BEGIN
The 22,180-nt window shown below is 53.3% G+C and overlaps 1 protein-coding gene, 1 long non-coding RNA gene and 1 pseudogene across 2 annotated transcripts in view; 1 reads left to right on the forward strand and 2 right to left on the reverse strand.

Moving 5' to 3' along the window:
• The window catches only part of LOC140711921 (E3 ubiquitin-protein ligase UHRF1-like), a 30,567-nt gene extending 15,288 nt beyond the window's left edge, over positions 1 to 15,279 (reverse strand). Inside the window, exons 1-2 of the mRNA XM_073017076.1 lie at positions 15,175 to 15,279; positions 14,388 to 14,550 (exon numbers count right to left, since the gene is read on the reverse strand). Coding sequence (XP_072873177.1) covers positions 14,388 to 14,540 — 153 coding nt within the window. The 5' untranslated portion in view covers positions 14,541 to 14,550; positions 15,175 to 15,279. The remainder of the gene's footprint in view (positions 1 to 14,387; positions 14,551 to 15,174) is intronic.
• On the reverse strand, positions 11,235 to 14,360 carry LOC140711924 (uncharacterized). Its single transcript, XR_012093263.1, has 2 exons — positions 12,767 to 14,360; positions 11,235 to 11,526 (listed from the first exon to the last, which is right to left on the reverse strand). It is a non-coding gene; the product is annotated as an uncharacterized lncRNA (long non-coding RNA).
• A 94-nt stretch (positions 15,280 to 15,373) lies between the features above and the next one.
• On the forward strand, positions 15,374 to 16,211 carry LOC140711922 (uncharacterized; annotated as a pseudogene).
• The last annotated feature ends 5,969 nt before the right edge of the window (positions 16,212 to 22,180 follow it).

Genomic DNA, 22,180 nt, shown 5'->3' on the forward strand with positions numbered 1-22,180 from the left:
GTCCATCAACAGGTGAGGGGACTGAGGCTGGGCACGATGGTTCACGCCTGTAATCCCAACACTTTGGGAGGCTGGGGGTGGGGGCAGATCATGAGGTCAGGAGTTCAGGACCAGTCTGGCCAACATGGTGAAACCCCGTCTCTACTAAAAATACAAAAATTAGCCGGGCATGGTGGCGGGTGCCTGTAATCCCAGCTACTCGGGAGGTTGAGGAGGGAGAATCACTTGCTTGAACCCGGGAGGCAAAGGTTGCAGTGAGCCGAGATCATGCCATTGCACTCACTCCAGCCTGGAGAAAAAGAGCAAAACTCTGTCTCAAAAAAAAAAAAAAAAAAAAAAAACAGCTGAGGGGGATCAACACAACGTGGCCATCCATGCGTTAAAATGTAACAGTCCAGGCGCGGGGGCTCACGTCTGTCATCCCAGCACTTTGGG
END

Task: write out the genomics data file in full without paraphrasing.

The 22,180-nt window shown below is 53.3% G+C and overlaps 1 protein-coding gene, 1 long non-coding RNA gene and 1 pseudogene across 2 annotated transcripts in view; 1 reads left to right on the forward strand and 2 right to left on the reverse strand.

Moving 5' to 3' along the window:
• The window catches only part of LOC140711921 (E3 ubiquitin-protein ligase UHRF1-like), a 30,567-nt gene extending 15,288 nt beyond the window's left edge, over positions 1 to 15,279 (reverse strand). Inside the window, exons 1-2 of the mRNA XM_073017076.1 lie at positions 15,175 to 15,279; positions 14,388 to 14,550 (exon numbers count right to left, since the gene is read on the reverse strand). Coding sequence (XP_072873177.1) covers positions 14,388 to 14,540 — 153 coding nt within the window. The 5' untranslated portion in view covers positions 14,541 to 14,550; positions 15,175 to 15,279. The remainder of the gene's footprint in view (positions 1 to 14,387; positions 14,551 to 15,174) is intronic.
• On the reverse strand, positions 11,235 to 14,360 carry LOC140711924 (uncharacterized). Its single transcript, XR_012093263.1, has 2 exons — positions 12,767 to 14,360; positions 11,235 to 11,526 (listed from the first exon to the last, which is right to left on the reverse strand). It is a non-coding gene; the product is annotated as an uncharacterized lncRNA (long non-coding RNA).
• A 94-nt stretch (positions 15,280 to 15,373) lies between the features above and the next one.
• On the forward strand, positions 15,374 to 16,211 carry LOC140711922 (uncharacterized; annotated as a pseudogene).
• The last annotated feature ends 5,969 nt before the right edge of the window (positions 16,212 to 22,180 follow it).

Genomic DNA, 22,180 nt, shown 5'->3' on the forward strand with positions numbered 1-22,180 from the left:
GTCCATCAACAGGTGAGGGGACTGAGGCTGGGCACGATGGTTCACGCCTGTAATCCCAACACTTTGGGAGGCTGGGGGTGGGGGCAGATCATGAGGTCAGGAGTTCAGGACCAGTCTGGCCAACATGGTGAAACCCCGTCTCTACTAAAAATACAAAAATTAGCCGGGCATGGTGGCGGGTGCCTGTAATCCCAGCTACTCGGGAGGTTGAGGAGGGAGAATCACTTGCTTGAACCCGGGAGGCAAAGGTTGCAGTGAGCCGAGATCATGCCATTGCACTCACTCCAGCCTGGAGAAAAAGAGCAAAACTCTGTCTCAAAAAAAAAAAAAAAAAAAAAAAACAGCTGAGGGGGATCAACACAACGTGGCCATCCATGCGTTAAAATGTAACAGTCCAGGCGCGGGGGCTCACGTCTGTCATCCCAGCACTTTGGG